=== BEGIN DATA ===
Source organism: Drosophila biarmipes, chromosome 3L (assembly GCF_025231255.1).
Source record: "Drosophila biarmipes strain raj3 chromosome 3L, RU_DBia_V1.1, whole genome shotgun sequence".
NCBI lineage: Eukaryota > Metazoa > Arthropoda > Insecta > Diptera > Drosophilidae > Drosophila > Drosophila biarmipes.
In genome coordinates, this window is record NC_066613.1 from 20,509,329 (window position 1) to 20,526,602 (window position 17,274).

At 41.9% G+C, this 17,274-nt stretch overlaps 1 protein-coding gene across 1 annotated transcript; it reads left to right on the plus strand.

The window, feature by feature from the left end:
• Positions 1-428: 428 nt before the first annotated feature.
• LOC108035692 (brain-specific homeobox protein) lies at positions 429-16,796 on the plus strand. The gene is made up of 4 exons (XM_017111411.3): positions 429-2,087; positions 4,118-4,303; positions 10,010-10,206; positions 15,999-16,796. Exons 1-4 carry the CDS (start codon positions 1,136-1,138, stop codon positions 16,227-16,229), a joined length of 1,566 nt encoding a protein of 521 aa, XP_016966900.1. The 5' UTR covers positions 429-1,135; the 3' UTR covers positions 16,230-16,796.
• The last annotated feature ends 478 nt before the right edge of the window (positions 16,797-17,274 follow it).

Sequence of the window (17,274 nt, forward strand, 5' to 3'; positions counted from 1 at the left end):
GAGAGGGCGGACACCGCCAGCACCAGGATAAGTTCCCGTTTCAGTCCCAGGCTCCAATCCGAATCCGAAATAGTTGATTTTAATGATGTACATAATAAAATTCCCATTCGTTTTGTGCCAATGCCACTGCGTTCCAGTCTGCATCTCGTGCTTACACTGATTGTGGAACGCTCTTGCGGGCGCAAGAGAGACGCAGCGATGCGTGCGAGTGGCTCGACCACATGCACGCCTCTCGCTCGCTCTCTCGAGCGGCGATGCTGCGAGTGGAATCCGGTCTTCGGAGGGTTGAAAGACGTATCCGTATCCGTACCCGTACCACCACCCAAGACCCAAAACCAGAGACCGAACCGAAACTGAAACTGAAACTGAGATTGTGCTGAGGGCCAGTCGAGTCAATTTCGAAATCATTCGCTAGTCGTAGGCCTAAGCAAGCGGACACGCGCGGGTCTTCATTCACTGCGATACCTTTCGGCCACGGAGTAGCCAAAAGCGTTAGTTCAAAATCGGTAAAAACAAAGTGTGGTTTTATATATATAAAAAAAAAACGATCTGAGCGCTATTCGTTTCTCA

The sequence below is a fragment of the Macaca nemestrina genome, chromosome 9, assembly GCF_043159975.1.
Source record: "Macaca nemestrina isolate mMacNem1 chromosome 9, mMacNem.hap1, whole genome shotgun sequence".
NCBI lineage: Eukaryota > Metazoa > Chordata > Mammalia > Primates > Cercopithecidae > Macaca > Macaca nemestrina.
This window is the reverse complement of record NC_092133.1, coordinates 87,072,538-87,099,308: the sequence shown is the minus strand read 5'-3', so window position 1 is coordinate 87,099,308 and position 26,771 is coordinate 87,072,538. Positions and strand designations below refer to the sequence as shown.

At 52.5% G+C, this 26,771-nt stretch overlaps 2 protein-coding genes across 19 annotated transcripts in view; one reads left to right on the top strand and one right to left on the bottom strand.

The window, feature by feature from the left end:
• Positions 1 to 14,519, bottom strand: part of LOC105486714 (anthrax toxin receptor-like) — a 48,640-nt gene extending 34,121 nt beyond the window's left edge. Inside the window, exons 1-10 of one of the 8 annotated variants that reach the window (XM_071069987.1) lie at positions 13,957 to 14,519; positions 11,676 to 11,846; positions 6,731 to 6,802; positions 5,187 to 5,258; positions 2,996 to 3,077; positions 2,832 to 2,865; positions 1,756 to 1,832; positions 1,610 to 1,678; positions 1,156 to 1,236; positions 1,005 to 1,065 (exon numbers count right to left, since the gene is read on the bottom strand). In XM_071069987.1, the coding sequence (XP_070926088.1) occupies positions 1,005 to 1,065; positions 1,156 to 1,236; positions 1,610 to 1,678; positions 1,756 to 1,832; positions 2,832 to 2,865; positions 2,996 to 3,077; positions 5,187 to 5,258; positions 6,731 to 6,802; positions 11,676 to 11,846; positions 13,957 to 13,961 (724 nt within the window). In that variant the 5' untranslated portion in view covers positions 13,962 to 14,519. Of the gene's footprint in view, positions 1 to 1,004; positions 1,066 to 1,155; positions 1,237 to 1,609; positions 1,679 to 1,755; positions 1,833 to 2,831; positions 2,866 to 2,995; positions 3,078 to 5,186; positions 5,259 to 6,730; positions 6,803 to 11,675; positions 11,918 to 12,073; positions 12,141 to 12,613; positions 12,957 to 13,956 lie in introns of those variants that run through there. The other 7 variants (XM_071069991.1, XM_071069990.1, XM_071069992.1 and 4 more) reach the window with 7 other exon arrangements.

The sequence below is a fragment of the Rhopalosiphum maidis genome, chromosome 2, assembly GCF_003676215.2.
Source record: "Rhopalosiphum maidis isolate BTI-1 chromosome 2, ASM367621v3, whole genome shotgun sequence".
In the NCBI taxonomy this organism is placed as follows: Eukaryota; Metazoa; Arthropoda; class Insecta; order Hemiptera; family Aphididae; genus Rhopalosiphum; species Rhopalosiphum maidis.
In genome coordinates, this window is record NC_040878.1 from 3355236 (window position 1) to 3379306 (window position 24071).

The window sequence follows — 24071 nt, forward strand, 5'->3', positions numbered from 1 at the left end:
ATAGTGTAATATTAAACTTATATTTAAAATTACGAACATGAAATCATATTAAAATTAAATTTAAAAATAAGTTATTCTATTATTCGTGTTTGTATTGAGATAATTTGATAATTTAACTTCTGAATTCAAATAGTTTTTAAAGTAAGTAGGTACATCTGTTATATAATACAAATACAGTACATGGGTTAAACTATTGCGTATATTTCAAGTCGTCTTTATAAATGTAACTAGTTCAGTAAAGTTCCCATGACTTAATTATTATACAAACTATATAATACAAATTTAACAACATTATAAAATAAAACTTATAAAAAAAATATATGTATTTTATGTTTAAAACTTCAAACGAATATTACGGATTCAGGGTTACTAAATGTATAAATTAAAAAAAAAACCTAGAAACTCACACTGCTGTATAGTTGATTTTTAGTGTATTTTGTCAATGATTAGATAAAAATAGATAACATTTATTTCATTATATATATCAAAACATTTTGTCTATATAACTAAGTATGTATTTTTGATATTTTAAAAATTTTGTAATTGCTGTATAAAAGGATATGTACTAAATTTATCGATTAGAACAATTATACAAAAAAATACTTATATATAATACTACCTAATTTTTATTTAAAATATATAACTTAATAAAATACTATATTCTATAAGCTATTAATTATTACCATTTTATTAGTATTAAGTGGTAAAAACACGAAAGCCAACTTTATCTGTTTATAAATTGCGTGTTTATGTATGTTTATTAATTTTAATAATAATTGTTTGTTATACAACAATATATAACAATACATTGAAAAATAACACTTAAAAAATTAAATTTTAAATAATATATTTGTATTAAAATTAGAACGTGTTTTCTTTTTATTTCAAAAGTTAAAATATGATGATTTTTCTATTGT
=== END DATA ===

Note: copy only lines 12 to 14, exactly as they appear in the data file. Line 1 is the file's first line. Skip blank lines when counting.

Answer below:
The sequence below is a fragment of the Macaca nemestrina genome, chromosome 9, assembly GCF_043159975.1.
Source record: "Macaca nemestrina isolate mMacNem1 chromosome 9, mMacNem.hap1, whole genome shotgun sequence".
NCBI lineage: Eukaryota > Metazoa > Chordata > Mammalia > Primates > Cercopithecidae > Macaca > Macaca nemestrina.